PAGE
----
“A reader lives a thousand lives before he dies. The man who never reads lives only one.” -George RR Martin (does anyone else simultaneously love and hate this man?)
I’ve read (and love) plenty of the usual suspects, so I’ve tried here to put together a less popular list of must-reads.
1. A Tree Grows in Brooklyn (Betty Smith) If you didn’t read this in your high school English class, it’s fantastic. A Tree Grows in Brooklyn is a story of an Irish-American family living in Williamsburg, Brooklyn pre-World-War-I. It’s about family, love, and the loss of innocence (among at least 10 other themes)—and it paints a vivid picture of life in poverty in early 20th century America. Historical fiction is my favorite genre and this book is right near the top of my list.
2. People of the Book (Geraldine Brooks) This book is absolute genius. I’t s one of those “I can’t put it down but also need to stop reading or else I’ll finish it too quickly” novels. I love it. The reader follows the journey of a lost religious text throughout history as a modern-day preservationist discovers its mysteries while she works to conserve it. There’s love, there’s murder, there’s really a little bit of everything. The story is captivating, and is inspired by true events! People of the Book is another piece of historical fiction and is my favorite book (tied with Even Cowgirls Get the Blues)!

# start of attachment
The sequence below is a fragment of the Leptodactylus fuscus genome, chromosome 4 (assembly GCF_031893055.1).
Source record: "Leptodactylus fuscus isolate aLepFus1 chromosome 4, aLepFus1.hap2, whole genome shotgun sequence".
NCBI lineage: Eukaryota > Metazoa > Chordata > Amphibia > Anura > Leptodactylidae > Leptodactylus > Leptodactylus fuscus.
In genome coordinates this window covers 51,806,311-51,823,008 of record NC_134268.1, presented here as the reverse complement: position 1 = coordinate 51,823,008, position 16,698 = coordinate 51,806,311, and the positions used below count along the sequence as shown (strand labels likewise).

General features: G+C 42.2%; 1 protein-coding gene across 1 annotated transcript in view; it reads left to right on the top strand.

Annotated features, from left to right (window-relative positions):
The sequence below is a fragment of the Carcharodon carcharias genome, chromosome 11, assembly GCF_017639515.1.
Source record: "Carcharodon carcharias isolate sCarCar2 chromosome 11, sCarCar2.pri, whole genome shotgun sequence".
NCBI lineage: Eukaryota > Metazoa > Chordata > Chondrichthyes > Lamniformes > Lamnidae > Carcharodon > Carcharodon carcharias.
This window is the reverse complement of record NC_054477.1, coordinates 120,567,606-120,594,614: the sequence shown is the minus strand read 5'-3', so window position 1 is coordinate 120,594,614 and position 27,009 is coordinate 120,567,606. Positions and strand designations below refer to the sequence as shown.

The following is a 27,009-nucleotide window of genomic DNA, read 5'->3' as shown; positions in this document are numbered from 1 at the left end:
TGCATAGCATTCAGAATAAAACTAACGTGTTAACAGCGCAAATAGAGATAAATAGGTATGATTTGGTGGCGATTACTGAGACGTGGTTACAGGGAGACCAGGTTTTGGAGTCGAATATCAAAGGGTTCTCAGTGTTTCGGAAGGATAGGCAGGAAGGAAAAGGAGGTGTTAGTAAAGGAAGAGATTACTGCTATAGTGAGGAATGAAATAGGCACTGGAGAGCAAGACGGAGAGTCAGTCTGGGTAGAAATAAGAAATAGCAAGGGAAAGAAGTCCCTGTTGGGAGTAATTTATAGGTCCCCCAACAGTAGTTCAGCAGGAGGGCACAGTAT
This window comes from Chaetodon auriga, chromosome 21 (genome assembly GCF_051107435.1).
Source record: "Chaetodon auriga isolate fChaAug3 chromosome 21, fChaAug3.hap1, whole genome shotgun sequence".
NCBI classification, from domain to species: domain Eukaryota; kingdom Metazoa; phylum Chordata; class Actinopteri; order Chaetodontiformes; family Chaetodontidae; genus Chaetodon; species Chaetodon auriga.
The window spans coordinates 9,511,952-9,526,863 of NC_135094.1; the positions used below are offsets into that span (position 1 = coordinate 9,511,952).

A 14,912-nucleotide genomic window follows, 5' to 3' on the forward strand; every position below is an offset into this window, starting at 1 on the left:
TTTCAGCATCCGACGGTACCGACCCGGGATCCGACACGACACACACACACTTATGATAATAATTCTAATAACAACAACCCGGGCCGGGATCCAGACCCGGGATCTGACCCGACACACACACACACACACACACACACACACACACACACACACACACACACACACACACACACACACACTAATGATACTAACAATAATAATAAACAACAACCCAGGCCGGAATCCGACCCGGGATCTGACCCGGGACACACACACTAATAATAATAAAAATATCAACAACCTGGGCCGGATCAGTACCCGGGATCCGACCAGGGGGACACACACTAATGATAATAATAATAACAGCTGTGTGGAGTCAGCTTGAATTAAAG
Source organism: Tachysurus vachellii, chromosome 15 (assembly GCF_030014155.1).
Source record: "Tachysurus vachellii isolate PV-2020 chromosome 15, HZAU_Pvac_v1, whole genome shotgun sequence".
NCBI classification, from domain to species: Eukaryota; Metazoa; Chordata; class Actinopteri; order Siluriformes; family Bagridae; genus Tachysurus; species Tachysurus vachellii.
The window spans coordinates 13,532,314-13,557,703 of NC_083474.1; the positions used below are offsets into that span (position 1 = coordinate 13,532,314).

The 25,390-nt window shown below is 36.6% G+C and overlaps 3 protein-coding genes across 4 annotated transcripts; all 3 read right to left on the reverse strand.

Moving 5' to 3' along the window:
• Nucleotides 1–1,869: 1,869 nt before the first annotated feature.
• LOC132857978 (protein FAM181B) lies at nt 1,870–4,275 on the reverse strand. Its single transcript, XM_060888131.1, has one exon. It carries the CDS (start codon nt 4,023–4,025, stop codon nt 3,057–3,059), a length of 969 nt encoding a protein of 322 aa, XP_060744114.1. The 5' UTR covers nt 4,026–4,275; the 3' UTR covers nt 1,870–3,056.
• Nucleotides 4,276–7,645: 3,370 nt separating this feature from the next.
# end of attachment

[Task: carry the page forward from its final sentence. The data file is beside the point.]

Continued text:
3. Even Cowgirls Get the Blues (Tom Robbins) Tom Robbins’ prose is one-of-a-kind and not for the faint of heart. The writing is almost lyrical at times, while at others Robbins will point-blank discuss philosophical concepts with the reader. Protagonist Sissy Hankshaw, born with gigantic thumbs, hitchhikes across the country to create a new life for herself. She ponders life’s big questions, explores her sexuality (seriously, it gets descriptive), and teaches the reader to love herself and fully embrace her individuality. To sum the novel up in one word, it’s liberating.
4. State of Wonder (Ann Patchett) State of Wonder is about a pharmaceutical researcher who travels to the Amazon to recover the remains of a colleague who mysteriously passed away doing research in the rainforest. The story that ensues is intriguing and emotional, and tells a tale of true perseverance. It inspired me to put some of Patchett’s other books on my reading list (her popular Bel Canto is now on there).